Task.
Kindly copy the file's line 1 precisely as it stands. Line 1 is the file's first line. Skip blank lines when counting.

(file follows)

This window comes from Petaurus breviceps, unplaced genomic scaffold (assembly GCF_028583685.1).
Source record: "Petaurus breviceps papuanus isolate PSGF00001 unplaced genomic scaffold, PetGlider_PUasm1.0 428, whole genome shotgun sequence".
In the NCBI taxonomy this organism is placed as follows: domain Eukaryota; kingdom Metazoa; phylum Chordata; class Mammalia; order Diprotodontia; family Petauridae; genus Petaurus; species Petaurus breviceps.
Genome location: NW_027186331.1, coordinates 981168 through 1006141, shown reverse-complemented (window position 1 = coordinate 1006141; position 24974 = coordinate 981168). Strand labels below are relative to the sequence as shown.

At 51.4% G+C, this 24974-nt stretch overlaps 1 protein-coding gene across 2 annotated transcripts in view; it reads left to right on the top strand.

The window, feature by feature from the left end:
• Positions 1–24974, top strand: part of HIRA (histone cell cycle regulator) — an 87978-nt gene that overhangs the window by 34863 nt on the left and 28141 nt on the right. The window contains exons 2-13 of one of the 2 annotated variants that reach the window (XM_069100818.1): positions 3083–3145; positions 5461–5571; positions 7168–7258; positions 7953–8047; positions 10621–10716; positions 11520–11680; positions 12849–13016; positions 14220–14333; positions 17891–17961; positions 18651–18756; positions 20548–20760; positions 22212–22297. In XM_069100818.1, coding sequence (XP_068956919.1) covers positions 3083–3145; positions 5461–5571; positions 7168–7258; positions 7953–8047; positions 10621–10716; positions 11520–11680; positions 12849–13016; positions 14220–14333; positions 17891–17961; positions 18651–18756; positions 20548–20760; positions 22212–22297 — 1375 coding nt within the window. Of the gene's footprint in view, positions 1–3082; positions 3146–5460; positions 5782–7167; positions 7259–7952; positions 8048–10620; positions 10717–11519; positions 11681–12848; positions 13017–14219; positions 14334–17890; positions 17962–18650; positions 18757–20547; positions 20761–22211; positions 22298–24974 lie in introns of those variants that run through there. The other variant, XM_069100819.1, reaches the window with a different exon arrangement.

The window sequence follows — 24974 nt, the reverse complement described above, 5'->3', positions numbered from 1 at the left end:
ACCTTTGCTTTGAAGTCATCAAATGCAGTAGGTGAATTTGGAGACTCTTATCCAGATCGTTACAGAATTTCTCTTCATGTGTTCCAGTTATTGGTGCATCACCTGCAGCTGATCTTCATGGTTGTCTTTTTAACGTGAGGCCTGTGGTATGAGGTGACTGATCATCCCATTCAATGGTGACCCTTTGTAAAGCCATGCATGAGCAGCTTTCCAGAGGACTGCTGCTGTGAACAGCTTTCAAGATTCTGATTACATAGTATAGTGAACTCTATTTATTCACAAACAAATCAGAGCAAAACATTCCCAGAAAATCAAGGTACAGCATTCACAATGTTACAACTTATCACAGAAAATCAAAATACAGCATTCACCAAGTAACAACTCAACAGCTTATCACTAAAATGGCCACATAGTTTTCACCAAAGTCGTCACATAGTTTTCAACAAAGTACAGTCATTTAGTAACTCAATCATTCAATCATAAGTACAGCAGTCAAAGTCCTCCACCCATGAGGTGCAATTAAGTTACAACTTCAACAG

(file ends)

This window comes from Petaurus breviceps, unplaced genomic scaffold (assembly GCF_028583685.1).